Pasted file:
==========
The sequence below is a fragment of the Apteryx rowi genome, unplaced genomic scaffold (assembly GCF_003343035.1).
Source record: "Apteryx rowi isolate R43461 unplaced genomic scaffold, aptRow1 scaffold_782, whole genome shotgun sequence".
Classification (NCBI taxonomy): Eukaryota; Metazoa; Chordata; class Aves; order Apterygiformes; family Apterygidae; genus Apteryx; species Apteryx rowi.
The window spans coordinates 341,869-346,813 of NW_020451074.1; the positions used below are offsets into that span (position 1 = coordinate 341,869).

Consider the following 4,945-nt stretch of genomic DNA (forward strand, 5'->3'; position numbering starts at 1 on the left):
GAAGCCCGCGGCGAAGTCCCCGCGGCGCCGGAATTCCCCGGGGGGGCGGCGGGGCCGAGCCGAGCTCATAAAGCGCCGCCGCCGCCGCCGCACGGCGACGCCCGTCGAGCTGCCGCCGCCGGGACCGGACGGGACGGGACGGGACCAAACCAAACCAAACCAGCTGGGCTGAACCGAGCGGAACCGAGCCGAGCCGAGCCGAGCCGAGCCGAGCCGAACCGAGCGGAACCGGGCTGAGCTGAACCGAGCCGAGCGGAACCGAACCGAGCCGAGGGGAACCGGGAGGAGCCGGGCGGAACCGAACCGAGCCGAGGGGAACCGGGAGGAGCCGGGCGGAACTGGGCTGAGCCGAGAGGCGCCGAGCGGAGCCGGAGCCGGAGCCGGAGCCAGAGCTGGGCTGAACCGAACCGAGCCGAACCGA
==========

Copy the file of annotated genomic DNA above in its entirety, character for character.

The sequence below is a fragment of the Apteryx rowi genome, unplaced genomic scaffold (assembly GCF_003343035.1).
Source record: "Apteryx rowi isolate R43461 unplaced genomic scaffold, aptRow1 scaffold_782, whole genome shotgun sequence".
Classification (NCBI taxonomy): Eukaryota; Metazoa; Chordata; class Aves; order Apterygiformes; family Apterygidae; genus Apteryx; species Apteryx rowi.
The window spans coordinates 341,869-346,813 of NW_020451074.1; the positions used below are offsets into that span (position 1 = coordinate 341,869).

Consider the following 4,945-nt stretch of genomic DNA (forward strand, 5'->3'; position numbering starts at 1 on the left):
GAAGCCCGCGGCGAAGTCCCCGCGGCGCCGGAATTCCCCGGGGGGGCGGCGGGGCCGAGCCGAGCTCATAAAGCGCCGCCGCCGCCGCCGCACGGCGACGCCCGTCGAGCTGCCGCCGCCGGGACCGGACGGGACGGGACGGGACCAAACCAAACCAAACCAGCTGGGCTGAACCGAGCGGAACCGAGCCGAGCCGAGCCGAGCCGAGCCGAGCCGAACCGAGCGGAACCGGGCTGAGCTGAACCGAGCCGAGCGGAACCGAACCGAGCCGAGGGGAACCGGGAGGAGCCGGGCGGAACCGAACCGAGCCGAGGGGAACCGGGAGGAGCCGGGCGGAACTGGGCTGAGCCGAGAGGCGCCGAGCGGAGCCGGAGCCGGAGCCGGAGCCAGAGCTGGGCTGAACCGAACCGAGCCGAACCGA